SORTING THROUGH THE WRECKAGE
One of the worst things I heard after being abandoned by my ex-fiancé was that maybe this experience would teach me something I needed to know. I understood that people were saying this with the best of intentions, but it rubbed me the wrong way because, at that stage, I had learned enough. I had already done so much work on myself both as an individual and as a partner before he walked out. I didn’t need a huge character arc at that time in my life. I just wanted some peace and stability. It also bumped up against my resistance to spin everything as a potential positive. Sometimes shitty things just happen. Our ability to thrive afterward doesn’t retroactively make the shitty thing necessary or ultimately good for us.
At the same time, I think it would be a wasted opportunity for me to not examine what that relationship taught me—necessary or otherwise--because every relationship teaches us something. And at this point, I have enough distance from the harrowing experience to form some takeaways. The first of which is that when your partner brings up couples therapy, even just offhandedly, you should listen.
Despite the dumpster fire that was my broken engagement, I only have one regret when it comes to that entire relationship. And it’s not latching onto my ex’s (one time) suggestion to go to couples therapy. At the time, I was under the impression that my ex was struggling individually and that the root of his problems wasn’t based in our relationship. So I thought it was more important for him to figure his own stuff out, with my support, then for us to go to a professional to work on the relationship. He also made the suggestion in the midst of a much larger conversation, and I simply didn’t give it the attention it deserved. Now, I have a much better understanding of the value of couples therapy and can see that it always makes sense to go if one person wants to. It’s obvious that my ex wasn’t able to express his true feelings to me (until they came pouring out the night he left) and if we had gone to see a therapist he might have felt more comfortable opening up about the extent of his doubt and concerns. I don’t blame myself for being blindsided by him leaving, but I do take full responsibility for not stepping up in that moment and recognizing what he was trying to tell me (however vague it might have felt at that time). I think all couples could benefit from couples therapy and if I ever get engaged again, that will be a prerequisite to us getting married.
Another takeaway is that I don’t always have to make it work. I am allowed to have different desires from my partner. If we can’t come to a compromise about what type of life we want to have it is okay for the relationship to end. I prioritized the success of my last relationship over everything else. Every time I felt us disagreeing on something major (like where to live and/or kids), I would compromise because it was more important for us to stay together than for me to be stubborn. Plus, I felt more naturally flexible on these topics than he did, and I viewed my flexibility as a strength. While I still appreciate my ability to be open to various versions of my life, I no longer feel like I must acquiesce to keep the peace. I am allowed to want certain things for myself and if they bump up against what my partner wants for himself, then a larger, more difficult conversation needs to happen instead of me just giving in.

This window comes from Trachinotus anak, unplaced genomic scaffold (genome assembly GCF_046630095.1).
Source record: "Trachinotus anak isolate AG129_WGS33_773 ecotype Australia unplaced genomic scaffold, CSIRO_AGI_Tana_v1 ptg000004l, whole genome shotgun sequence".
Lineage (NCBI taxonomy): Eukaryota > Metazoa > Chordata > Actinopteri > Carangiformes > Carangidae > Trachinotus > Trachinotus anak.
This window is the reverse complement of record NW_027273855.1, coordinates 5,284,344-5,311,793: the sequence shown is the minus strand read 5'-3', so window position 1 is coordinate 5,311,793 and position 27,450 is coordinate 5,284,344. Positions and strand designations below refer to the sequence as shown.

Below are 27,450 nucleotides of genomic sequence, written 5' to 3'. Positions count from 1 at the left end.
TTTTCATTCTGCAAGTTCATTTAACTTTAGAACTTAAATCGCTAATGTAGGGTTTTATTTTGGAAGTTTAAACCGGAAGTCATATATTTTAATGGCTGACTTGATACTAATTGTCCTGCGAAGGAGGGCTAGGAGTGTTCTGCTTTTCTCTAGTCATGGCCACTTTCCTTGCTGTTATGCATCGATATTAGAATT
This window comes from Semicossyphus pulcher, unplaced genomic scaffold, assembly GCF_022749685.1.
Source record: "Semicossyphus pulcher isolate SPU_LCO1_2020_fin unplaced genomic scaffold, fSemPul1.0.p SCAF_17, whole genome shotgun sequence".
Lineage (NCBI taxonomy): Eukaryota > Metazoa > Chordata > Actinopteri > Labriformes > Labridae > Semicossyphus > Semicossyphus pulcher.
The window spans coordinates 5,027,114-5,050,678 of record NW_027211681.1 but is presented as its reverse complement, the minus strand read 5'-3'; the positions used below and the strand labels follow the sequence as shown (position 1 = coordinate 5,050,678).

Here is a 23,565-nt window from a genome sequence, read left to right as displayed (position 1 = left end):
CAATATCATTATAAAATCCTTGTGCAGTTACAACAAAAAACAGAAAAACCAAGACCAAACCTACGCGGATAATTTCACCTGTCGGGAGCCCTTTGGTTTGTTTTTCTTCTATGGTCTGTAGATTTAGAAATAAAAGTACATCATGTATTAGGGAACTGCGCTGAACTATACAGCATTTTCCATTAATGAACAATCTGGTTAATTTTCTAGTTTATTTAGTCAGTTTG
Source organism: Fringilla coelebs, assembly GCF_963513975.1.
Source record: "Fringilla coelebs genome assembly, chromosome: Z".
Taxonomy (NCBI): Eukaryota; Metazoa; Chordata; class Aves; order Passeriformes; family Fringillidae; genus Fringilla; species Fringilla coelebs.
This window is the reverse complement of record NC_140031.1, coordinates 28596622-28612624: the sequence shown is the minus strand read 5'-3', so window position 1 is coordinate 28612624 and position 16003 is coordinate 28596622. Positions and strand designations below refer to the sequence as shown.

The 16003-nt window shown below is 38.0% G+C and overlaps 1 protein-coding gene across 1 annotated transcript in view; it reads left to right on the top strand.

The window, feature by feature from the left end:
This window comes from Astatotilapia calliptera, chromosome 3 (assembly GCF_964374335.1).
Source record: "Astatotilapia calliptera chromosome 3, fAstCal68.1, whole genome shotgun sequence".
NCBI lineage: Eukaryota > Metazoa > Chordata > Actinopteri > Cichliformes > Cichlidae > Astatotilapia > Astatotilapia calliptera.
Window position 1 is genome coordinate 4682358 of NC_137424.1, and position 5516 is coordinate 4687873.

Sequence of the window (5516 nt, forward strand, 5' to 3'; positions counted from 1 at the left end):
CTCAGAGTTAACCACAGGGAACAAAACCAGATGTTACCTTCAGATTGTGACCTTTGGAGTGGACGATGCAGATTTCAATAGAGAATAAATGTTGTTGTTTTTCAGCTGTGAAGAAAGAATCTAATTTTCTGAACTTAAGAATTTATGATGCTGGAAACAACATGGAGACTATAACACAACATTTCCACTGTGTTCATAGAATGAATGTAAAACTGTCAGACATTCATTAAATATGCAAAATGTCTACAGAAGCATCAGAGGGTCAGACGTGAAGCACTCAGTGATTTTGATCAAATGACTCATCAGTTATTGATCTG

I agreed to live the life my ex wanted to live--and he still left. This brings me to my biggest takeaway of all: when it comes to romantic relationships, you are never truly safe. On its surface, this takeaway is depressing and at odds with how I used to think about these things. For my entire life, I have searched for a partner who will be like family to me. Someone who I can trust will always be in my life, no matter what. After my broken engagement, however, I no longer think that is a realistic goal. Why? Because I’ve realized that I can’t control another person. And, when you agree to a romantic relationship, you are, in effect, signing away (some) control over your life.
People can have the best of intentions. They can go into a long-term partnership or marriage with the goal of staying together. But life is wild and people change. I fundamentally believe that the person I fell in love with was not the same person who left me. Time and circumstances changed him. And I have to allow for that possibility with any romantic relationship moving forward. I can nurture my relationship. I can go to couples counseling. I can give it my all. But there might be a time when my partner no longer wants to do that or when one of us has changed so drastically that our partnership is no longer worth fighting for. I don’t need to expect that outcome. But I need to make space for that possibility in my brain.
Although these shifts initially seemed pessimistic, having more realistic expectations around commitment and marriage has let me put less pressure on myself. I initially felt a burden to “get it right” the next time after such a public (and one-sided) breakup. But now I feel like, “If it works out, great. And if not, at least I tried.” I can’t predict the future. All I can do is apply the lessons of my past and present and hope for the best. And the next time something terrible happens to me, I’ll know to wait until the dust has settled before forcing myself to look in the wreckage for some pithy takeaways.